This article was first published by the Global Association for Risk Professionals on January 12, 2016
With India’s under-served population as a case example, there is potential for economies of scale through efficient deployment of technology
In his 2014 book “Capital in the Twenty-First Century,” Thomas Piketty focused on income inequality and called attention to India, where inequality appears very stark despite a lack of data to prove or disprove it. Some of the homes of the ultra rich, in the city of Mumbai, among the most expensive homes in the world, overlook Dharavi, one of the largest slums in the world.
Within the context of access to financial services, insurance is a very critical financial risk management tool. Yet those who may need it the most, such as people vulnerable to natural catastrophes, loss of Income and infectious diseases due to lack of sanitation or access to health care, often have no Insurance.
Twenty-two percent of India’s population is below poverty line (according to estimates published by the Indian government’s Planning Commission in 2013), and a major chunk of the overall population is excluded from the protection of insurance. Life insurance penetration is 2.6%, and the general insurance penetration is merely 0.7%, whereas mobile phone penetration is close to 80%.
Furthermore, the insured in India are covered for just six months of income, and 60% to 70% of health care expenses are borne out of pocket.
Micro insurance regulations by the Insurance Regulatory and Development Authority of India (IRDAI) in 2005 were steps in the direction of making Insurance accessible and affordable. The regulations compelled insurers to look at an otherwise neglected market segment. A 2015 regulation, Obligations of Insurers to Rural and Social Sectors, provided further micro insurance impetus, requiring insurers to write fixed percentages of their business to the segments classified as “rural” and “social” each year.
There has thus been a steady increase in number of policies sold to individuals, though the overall premium collected from individuals have declined in the recent years (Exhibit 1). Almost 5 million policies, bought by individuals, are mostly self-funded, which indicates that the targeted segments have a need and are willing to purchase insurance.
While the individual micro insurance business is catching up, the group business dominates the sector. There was a significant decline in the premium collected and lives covered in FY2010-11 & 2011-12. There was resurgence in FY2012-13.
Insurance in India is generally a “push-based” business, with face-to-face selling by agents playing an important role. Agents’ importance increases in the micro insurance context, as this segment needs greater convincing and push. Although there has been a steady increase in micro insurance agents, the numbers are not adequate to cater to the vast population (Exhibit 2).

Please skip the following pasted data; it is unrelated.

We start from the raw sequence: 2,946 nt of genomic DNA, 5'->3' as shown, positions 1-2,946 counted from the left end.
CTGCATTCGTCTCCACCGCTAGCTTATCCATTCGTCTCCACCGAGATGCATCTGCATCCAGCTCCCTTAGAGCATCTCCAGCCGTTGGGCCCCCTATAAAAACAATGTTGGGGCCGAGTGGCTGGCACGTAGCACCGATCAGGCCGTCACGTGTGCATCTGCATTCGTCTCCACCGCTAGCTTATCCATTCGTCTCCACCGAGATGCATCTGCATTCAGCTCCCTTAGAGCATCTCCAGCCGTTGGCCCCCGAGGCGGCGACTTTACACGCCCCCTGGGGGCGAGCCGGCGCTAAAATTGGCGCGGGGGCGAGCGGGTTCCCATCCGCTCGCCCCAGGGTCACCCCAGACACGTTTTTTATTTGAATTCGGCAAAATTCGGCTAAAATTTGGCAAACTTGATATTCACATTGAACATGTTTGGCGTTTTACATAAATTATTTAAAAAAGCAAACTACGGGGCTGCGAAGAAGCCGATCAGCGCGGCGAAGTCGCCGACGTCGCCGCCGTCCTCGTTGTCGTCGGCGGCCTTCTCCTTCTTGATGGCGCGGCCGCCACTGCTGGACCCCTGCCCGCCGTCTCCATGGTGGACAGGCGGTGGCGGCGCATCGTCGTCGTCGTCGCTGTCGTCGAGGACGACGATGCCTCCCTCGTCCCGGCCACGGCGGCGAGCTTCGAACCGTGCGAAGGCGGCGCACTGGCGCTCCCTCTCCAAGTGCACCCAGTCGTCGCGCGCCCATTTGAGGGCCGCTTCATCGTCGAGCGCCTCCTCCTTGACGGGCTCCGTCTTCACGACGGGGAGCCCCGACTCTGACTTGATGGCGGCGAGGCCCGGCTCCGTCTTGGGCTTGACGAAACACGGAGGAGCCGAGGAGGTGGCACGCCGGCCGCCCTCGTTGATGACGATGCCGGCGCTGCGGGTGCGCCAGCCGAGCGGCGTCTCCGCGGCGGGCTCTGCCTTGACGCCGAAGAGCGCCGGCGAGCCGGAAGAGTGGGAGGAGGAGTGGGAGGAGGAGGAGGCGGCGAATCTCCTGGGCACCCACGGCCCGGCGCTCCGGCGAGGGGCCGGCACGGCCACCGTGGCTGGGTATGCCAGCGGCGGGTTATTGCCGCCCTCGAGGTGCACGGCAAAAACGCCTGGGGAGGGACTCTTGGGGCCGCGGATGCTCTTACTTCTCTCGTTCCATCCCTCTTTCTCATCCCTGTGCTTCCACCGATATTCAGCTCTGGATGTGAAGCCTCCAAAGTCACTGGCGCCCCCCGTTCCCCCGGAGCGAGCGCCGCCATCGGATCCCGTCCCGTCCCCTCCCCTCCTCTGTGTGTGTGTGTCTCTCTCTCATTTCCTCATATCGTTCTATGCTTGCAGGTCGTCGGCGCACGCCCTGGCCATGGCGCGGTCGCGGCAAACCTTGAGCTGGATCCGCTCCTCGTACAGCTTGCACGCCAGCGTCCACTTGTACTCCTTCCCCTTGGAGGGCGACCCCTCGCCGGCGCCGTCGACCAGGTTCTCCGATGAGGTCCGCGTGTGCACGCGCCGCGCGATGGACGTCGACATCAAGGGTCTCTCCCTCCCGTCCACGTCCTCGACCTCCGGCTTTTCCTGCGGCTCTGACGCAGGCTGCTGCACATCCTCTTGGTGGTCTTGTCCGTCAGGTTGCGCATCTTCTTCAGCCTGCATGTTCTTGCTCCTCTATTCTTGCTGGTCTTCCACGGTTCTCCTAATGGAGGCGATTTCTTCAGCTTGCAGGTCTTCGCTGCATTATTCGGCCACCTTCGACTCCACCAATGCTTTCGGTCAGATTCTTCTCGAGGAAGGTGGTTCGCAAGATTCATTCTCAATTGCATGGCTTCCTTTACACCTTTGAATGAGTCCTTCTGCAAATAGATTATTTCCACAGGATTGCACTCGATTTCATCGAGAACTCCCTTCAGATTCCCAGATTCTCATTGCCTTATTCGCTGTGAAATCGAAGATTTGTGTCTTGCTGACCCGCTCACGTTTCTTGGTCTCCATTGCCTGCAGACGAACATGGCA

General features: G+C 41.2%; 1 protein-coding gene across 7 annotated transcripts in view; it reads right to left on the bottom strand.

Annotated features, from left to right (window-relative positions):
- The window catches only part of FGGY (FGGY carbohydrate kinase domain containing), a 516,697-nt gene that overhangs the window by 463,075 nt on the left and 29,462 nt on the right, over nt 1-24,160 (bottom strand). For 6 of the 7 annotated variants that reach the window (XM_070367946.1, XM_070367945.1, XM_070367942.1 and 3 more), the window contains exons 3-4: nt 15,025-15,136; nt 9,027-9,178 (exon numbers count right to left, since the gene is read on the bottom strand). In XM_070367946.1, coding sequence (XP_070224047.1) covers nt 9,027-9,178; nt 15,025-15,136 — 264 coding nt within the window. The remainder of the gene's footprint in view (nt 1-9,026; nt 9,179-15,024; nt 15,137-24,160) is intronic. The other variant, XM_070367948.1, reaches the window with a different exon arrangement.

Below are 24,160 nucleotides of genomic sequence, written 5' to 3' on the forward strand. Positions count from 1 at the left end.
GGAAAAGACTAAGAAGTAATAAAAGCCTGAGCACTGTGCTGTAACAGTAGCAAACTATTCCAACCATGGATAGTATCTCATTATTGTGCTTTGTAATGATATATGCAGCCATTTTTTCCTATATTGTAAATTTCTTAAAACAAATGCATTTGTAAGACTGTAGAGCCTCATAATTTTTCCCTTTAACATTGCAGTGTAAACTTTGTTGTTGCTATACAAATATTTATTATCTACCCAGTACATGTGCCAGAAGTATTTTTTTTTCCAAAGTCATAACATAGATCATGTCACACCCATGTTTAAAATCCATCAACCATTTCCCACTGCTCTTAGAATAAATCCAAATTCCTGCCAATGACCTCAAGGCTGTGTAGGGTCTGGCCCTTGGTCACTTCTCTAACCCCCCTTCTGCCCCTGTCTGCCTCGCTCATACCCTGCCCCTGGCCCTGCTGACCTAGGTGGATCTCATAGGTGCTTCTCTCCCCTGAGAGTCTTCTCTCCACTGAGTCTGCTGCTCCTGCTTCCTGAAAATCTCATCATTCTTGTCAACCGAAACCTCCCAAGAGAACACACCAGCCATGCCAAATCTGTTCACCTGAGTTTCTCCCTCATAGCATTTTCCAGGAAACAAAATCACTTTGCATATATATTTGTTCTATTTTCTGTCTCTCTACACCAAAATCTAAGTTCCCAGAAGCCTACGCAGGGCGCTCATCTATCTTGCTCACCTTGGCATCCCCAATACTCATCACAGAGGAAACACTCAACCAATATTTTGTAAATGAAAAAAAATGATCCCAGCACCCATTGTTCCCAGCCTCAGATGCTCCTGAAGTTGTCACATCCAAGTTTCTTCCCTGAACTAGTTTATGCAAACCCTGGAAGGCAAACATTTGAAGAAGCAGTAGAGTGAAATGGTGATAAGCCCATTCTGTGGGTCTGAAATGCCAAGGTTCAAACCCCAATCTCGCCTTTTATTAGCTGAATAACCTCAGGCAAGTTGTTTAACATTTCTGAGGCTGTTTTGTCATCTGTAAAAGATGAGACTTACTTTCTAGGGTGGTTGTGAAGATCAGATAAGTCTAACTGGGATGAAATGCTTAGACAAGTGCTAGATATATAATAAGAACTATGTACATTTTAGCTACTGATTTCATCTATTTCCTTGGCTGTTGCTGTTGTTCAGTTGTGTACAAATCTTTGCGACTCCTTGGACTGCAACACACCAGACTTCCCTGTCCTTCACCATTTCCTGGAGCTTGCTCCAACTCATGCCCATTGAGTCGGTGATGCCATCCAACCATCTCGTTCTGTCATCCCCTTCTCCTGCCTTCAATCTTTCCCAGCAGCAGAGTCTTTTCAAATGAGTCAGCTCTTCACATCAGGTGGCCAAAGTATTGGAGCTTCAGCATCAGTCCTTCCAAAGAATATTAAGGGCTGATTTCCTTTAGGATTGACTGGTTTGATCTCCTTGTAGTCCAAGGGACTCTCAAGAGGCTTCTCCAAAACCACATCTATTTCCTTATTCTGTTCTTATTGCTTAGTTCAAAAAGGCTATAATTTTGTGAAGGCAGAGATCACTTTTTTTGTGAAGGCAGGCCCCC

In spite of efforts by the regulator to enable the Insurers to remove rigidities in accessing the rural markets and customizing the insurance solutions for the targeted, a large number of the segment remains uninsured.
Factors in Under-Penetration
Temperament and awareness are the most important of the many reasons for under-penetration in the market. Those who are aware about Insurance often have the attitude that they will never need it — that catastrophes or accidents will strike others. Insurance can seem an unnecessary expense when it is a struggle to get two square meals a day. What’s more, a large swath of the population lacks awareness about insurance.
From an insurer’s perspective, this part of the population is mobile (in search of work), does not have a steady stream of income and takes a lot of cajoling to buy a policy. There are challenges in distribution, as not many agents are willing to target those below the poverty line. This segment lacks access to or knowledge of technology to buy online, and reinsurance support is not forthcoming.
There is also the question of whether the products are suitable for very low-income customers who would prefer to insure crops or cattle or loss of income, with premium payment schedules that match the seasonality of their income. Policy document can be complicated, the products too cumbersome to understand.
Reaching such a sizable, under-served market entails solutions that are extremely specific to the prospective customers. The approach must be to simplify, customize and create awareness. Use mobile technology, and speedy settlements. And rely on people with local knowledge to convince the customers about the need for protection.
It is important that insurers start looking at micro insurance as a business opportunity, rather than charity. Given the large population, in India as well as globally, who can benefit from micro insurance policies, economies of scale will set in as technology is put to efficient use.